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In Context #15 (Spring, 2006, p. 7); copyright 2006 by The Nature Institute

Will Biotech Feed the Hungry?
Looking Closer to Home / A Commentary
Craig Holdrege

On our planet with nearly six billion people, 840 million are undernourished. Proponents of modern industrial agriculture believe genetically engineered crops hold the promise of a new green revolution, a revolution that will bring higher yields and nutritionally enhanced crops to developing (third-world) countries.

The United Nations Food and Agriculture Organization (FAO) issued a report in 2004 describing how biotechnology can "help significantly in meeting the food and livelihood needs of a growing population." Since the FAO is known for its multifaceted efforts to empower small poor farmers in the third world, this endorsement of agricultural biotechnology, which is currently driven by a few giant multinational companies, came as a surprise to many.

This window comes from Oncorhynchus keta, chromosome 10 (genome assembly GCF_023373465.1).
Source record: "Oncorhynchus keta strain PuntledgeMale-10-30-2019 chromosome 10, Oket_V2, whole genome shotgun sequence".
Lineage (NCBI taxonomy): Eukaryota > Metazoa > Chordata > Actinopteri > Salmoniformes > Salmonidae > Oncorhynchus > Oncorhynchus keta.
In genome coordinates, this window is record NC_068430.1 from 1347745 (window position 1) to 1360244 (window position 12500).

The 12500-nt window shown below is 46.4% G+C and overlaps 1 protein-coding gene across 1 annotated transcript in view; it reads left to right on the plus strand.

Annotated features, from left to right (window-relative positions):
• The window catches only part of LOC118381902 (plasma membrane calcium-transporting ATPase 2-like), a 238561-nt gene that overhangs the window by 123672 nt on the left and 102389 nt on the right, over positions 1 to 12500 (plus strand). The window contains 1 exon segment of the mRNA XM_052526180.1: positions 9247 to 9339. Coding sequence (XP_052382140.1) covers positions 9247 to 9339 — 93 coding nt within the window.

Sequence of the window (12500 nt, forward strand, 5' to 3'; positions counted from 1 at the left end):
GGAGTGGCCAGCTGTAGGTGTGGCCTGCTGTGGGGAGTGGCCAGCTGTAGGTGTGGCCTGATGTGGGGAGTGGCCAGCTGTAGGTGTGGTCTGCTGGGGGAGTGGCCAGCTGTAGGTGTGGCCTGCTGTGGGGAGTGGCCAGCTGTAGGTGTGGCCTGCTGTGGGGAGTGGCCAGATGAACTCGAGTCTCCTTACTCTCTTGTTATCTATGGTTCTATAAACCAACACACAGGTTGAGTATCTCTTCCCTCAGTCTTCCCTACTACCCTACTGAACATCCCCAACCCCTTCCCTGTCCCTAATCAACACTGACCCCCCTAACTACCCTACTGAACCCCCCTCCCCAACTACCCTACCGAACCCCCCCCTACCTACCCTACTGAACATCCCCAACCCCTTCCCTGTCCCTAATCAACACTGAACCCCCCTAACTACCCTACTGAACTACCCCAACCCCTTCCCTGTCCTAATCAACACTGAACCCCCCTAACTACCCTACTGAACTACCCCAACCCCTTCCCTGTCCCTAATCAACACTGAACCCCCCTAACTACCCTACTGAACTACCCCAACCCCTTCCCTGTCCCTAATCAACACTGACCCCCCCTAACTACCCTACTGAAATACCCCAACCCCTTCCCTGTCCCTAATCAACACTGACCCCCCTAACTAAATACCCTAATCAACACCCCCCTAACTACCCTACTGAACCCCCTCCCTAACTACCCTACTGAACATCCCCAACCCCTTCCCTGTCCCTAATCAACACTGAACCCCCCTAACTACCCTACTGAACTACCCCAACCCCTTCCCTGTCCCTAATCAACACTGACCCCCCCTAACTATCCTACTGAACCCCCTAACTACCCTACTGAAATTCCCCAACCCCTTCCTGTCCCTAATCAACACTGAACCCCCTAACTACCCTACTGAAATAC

It also generated a wave of opposition. An open letter to the FAO's director, Jacques Diouf, signed by many third world farmers and civil society organizations, derides the report as highly biased and as fodder for the biotech industry's PR machine.

The main question is: how closely coupled are hunger and agricultural production? Let's not speculate. Let's look at some facts here in the United States, which grows more genetically engineered crops (mainly soybeans, corn, and cotton) than any other country - 120 million acres in 2005.<